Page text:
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# Freddie The Freeloader - PowerPoint PPT Presentation

Freddie The Freeloader. Frank Markovich. Before we dig in! Remember the process. Start by listening to the piece. Then Analyze the chords. Listen closely to the repeated bass line. Sing it! Now the melody. It is built largely off of intervals of a 2nd.

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Presentation Transcript

Frank Markovich

Before we dig in!Remember the process

• Start by listening to the piece.

• Then Analyze the chords.

• Listen closely to the repeated bass line. Sing it!

• Now the melody. It is built largely off of intervals of a 2nd.

• Learn the Melody, then the chords, then the bass, combining chords and bass.

• For this it is possible to do all of the parts at one time.

• Do the scales used.

• Analyze the solo.

• Put it all together.

• Freddie the Freeloader is a 12 bar blues with a slight twist at the end. Very common to do this at that time.

• Original key is Bb – that is a good key for Trumpet and horns in general.

• We will do it in Bb to start.

• The next page has the chords and the melody. Again start with analysis of the chords.

• Bb7 = Bb D F Ab

• Eb7 = Eb G Bb Db

• F7 = F A C Eb

• Ab7 = Ab C Eb Gb

• Take chords from All Blues and move them up 3 frets (easy chords) and you will have the basic chords to this.

Chords are as follows:

6/4 ||: Bb7 | | | | Eb7 | | Bb7 | | F7|Eb7 | Ab7 | : ||

Bb7

Eb7

These are just basic chords. You can make it more complex by using 9th’s 13th’s etc. Chord substitution can work also but be careful in this tune as the simplicity is one of the items that makes this work!

6th

fret

6th

fret

1 1 1 1 1 1

1 1 1 1 1

2

3

3

4

Ab7 at the 4th fret F7 at the 8th fret!

Freddie melody. Play in 5th postion

Take your time in learning this. The

key is to get it down pat. Learn it

up one octave also and then as

a chord melody.

It is really a good idea to learn it this way.

Later you can even play this while doing

a walking bass line!

• This is very easy take the chords used in All Blues and just transpose them to Bb.

• G7 to Bb7 just move it up 3 frets to the 6th fret. For C7 move it up 3 frets to Eb7 etc.

• You can use almost any voicing for this.

• This song is in many ways very similar to a rock blues. A simple 1 bar blues. You don’t need complexity in jazz all the time.

Chords are as follows:

6/4 ||: Bb7 | | | | Eb7 | | Bb7 | | F7|Eb7 | Ab7 | : ||

Bb7

Eb7

These are just basic chords. You can make it more complex by using 9th’s 13th’s etc. Chord substitution can work also but be careful in this tune as the simplicity is one of the items that makes this work!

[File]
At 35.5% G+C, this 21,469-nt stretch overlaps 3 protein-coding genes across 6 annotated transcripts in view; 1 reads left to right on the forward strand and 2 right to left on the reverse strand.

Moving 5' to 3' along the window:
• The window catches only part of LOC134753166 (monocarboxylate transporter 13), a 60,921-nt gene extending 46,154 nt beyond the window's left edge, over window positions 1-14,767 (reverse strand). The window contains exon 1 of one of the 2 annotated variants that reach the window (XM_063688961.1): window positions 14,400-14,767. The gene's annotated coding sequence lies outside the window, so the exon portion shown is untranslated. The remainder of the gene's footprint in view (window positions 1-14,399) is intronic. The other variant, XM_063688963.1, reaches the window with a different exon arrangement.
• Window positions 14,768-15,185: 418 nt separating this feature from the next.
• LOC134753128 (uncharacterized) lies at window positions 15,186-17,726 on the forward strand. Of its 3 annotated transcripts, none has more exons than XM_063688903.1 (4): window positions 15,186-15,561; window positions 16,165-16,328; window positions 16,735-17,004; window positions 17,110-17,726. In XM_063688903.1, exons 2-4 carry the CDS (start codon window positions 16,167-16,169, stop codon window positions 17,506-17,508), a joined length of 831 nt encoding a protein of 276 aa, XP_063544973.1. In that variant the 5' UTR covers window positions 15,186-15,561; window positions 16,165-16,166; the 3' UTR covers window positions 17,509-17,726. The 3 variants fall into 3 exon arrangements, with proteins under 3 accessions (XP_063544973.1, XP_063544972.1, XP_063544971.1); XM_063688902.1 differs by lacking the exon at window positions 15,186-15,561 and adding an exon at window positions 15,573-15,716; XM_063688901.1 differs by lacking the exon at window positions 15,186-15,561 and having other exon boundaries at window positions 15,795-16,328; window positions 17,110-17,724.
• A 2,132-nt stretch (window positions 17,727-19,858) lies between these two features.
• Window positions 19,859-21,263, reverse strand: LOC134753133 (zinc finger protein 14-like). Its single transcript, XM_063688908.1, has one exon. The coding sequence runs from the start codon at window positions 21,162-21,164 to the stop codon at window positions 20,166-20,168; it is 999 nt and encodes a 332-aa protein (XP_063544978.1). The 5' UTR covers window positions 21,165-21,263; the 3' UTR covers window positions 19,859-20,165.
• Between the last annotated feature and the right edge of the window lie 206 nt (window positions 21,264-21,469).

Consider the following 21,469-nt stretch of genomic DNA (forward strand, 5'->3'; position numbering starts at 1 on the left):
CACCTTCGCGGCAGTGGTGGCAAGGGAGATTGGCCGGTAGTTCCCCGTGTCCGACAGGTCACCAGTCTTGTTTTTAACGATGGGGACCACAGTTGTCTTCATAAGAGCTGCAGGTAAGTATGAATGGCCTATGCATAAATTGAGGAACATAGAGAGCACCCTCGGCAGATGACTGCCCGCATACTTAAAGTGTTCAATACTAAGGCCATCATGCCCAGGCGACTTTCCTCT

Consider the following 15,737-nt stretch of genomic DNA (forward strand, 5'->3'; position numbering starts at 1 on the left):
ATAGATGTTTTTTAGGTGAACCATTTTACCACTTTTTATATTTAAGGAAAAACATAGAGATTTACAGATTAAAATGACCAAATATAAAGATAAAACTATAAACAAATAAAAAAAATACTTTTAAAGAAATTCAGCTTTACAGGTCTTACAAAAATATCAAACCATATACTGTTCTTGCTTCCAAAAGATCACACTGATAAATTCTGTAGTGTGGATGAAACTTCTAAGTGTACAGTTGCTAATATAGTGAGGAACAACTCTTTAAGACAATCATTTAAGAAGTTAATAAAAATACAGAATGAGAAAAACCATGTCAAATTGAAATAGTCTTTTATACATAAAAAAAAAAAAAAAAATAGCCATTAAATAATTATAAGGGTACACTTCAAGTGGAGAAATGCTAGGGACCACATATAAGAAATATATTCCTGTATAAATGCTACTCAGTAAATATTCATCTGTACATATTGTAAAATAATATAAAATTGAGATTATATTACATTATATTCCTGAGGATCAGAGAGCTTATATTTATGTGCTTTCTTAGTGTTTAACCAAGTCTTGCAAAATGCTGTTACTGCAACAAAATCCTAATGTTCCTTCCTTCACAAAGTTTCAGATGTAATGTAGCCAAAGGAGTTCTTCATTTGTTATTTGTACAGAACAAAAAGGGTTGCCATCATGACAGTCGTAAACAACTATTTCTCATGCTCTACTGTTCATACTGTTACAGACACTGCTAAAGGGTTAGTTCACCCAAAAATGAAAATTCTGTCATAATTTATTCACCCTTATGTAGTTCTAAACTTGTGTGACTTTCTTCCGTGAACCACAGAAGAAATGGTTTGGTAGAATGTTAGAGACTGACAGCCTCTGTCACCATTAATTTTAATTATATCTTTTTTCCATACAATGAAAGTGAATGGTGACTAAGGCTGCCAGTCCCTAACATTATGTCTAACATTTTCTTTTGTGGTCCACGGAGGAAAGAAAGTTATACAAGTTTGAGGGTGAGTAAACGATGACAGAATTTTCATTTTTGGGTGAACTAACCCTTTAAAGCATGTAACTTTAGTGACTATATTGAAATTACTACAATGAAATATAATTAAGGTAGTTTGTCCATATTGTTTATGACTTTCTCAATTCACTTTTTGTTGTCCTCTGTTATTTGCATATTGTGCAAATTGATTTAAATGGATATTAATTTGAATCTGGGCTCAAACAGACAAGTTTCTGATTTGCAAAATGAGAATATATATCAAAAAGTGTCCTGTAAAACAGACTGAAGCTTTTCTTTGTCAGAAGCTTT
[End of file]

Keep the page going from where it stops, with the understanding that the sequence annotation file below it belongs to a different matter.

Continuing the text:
6th

fret

6th

fret

1 1 1 1 1 1

1 1 1 1 1

2

3

3

4

Ab7 at the 4th fret F7 at the 8th fret!

• The bass line is a walking bass similar to the one in All Blues.

• Take what is in the book and write it out by first writing the notes of it down then writing out in tablature the bass line on the 5th and 6th strings!

Here is a sample bass line that will work on Freddie. While I have the tablature in 1st position this can be played up the neck

Move this up 3 frets and it can be a Freddy Green (Count Basie’s Guitarist) type backup. This is very common in jazz. Particularly in Swing music.

I could spend a whole term just on this.

Scales Basie’s Guitarist) type backup. This is very common in jazz. Particularly in Swing music.

• Follow exactly what was done in All blues but now transpose it to Bb. You need to do that so that you can play any blues in any key.

• You could simply move everything up 3 frets. That is at least a place to start. This is since G7 is 3 ½ steps (frets) from Bb.

Analysis of Miles Solo Basie’s Guitarist) type backup. This is very common in jazz. Particularly in Swing music.

• To start I want you do write it out from the book and the following 2 slides. Do at least one chorus.

• Write the names of the notes – map them to the chord tones:

• Bb7 = Bb D F Ab

• Eb7 = Eb G Bb Db

• F7 = F A C Eb

• Ab7 = Ab C Eb Gb

• Then try to map to what degree of the scale each note is.

• Then to the scale that each note resides in.

Here is Miles solo in the key he played it in. This might be easier to analyze as it is in the key of C.

Note that the analysis has slightly different changes than the head (melody), this is also common.

I did the first line.

Chord tones

C7 = C E G Bb

F7 = F A C Eb

G7 = G B D F

Bb9 = Bb D F Ab C

R R R (R=1 of chord) 3 5 3 7 9 13,R b3 4 b3

Compare to the following 7 pages of Wes’s solos. Very similar in many ways.

Also note the use of rests.

Note how many times Miles comes in on the and after 3 or on 3 to start the next phrase.

Notice how he ends – like the start!

This is so musical, that is why people loved his music. That is something you can and should learn from Miles.

• Even though there is less direction than All Blues at this point you need to apply what was learned in All Blues to other songs.

• It is key that you get it not that I give it to you.

• Next few slides have a solo that Wes Montgomery did to this song. He did Miles tunes and used many of Miles techniques.

• You could analysis his solo and at least use some of the riffs that Wes used.

Very simple to analyze. Just take your time. Note that the first note of the solo is the first note of the melody. Great way to tie in. Use the G as the starting note but approach it differently than in the melody.

Final thoughts first note of the solo is the first note of the melody. Great way to tie in. Use the G as the starting note but approach it differently than in the melody.

• You have looked now at 3 Miles Davis tunes in some depth. The more you put yourself into it the more you will get out of it.

• Spend time on other pieces or other artists and follow the procedure. It will improve your playing significantly.